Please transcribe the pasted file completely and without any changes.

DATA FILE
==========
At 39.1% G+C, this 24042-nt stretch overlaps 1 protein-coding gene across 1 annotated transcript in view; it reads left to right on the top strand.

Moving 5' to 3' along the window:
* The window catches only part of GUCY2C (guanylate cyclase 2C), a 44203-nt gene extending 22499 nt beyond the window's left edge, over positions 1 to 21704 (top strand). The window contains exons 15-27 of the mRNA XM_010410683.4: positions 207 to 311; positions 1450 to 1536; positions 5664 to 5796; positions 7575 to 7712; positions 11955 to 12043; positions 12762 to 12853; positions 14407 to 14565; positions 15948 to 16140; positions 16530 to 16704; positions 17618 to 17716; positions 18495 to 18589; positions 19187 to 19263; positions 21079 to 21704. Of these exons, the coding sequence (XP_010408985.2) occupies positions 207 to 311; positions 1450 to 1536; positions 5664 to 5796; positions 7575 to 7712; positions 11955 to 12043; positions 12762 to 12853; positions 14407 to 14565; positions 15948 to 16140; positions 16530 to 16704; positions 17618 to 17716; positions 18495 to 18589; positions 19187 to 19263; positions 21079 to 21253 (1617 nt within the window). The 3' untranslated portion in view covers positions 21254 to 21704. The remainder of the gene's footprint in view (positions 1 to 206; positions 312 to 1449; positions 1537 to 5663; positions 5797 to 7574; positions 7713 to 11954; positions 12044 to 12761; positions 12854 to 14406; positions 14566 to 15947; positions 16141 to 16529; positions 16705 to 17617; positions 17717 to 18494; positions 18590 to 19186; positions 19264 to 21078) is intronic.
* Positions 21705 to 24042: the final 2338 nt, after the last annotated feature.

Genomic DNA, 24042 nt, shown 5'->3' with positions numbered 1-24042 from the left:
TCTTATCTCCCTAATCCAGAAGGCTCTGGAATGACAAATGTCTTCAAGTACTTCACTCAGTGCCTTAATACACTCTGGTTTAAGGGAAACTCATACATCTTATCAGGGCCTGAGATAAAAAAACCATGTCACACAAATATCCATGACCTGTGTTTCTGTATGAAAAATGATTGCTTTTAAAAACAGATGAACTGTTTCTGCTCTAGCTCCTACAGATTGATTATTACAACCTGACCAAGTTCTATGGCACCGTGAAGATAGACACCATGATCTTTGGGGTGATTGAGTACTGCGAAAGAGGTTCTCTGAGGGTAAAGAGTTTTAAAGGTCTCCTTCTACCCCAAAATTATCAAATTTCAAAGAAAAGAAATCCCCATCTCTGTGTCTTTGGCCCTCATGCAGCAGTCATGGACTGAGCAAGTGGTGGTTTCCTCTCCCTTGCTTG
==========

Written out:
At 39.1% G+C, this 24042-nt stretch overlaps 1 protein-coding gene across 1 annotated transcript in view; it reads left to right on the top strand.

Moving 5' to 3' along the window:
* The window catches only part of GUCY2C (guanylate cyclase 2C), a 44203-nt gene extending 22499 nt beyond the window's left edge, over positions 1 to 21704 (top strand). The window contains exons 15-27 of the mRNA XM_010410683.4: positions 207 to 311; positions 1450 to 1536; positions 5664 to 5796; positions 7575 to 7712; positions 11955 to 12043; positions 12762 to 12853; positions 14407 to 14565; positions 15948 to 16140; positions 16530 to 16704; positions 17618 to 17716; positions 18495 to 18589; positions 19187 to 19263; positions 21079 to 21704. Of these exons, the coding sequence (XP_010408985.2) occupies positions 207 to 311; positions 1450 to 1536; positions 5664 to 5796; positions 7575 to 7712; positions 11955 to 12043; positions 12762 to 12853; positions 14407 to 14565; positions 15948 to 16140; positions 16530 to 16704; positions 17618 to 17716; positions 18495 to 18589; positions 19187 to 19263; positions 21079 to 21253 (1617 nt within the window). The 3' untranslated portion in view covers positions 21254 to 21704. The remainder of the gene's footprint in view (positions 1 to 206; positions 312 to 1449; positions 1537 to 5663; positions 5797 to 7574; positions 7713 to 11954; positions 12044 to 12761; positions 12854 to 14406; positions 14566 to 15947; positions 16141 to 16529; positions 16705 to 17617; positions 17717 to 18494; positions 18590 to 19186; positions 19264 to 21078) is intronic.
* Positions 21705 to 24042: the final 2338 nt, after the last annotated feature.

Genomic DNA, 24042 nt, shown 5'->3' with positions numbered 1-24042 from the left:
TCTTATCTCCCTAATCCAGAAGGCTCTGGAATGACAAATGTCTTCAAGTACTTCACTCAGTGCCTTAATACACTCTGGTTTAAGGGAAACTCATACATCTTATCAGGGCCTGAGATAAAAAAACCATGTCACACAAATATCCATGACCTGTGTTTCTGTATGAAAAATGATTGCTTTTAAAAACAGATGAACTGTTTCTGCTCTAGCTCCTACAGATTGATTATTACAACCTGACCAAGTTCTATGGCACCGTGAAGATAGACACCATGATCTTTGGGGTGATTGAGTACTGCGAAAGAGGTTCTCTGAGGGTAAAGAGTTTTAAAGGTCTCCTTCTACCCCAAAATTATCAAATTTCAAAGAAAAGAAATCCCCATCTCTGTGTCTTTGGCCCTCATGCAGCAGTCATGGACTGAGCAAGTGGTGGTTTCCTCTCCCTTGCTTG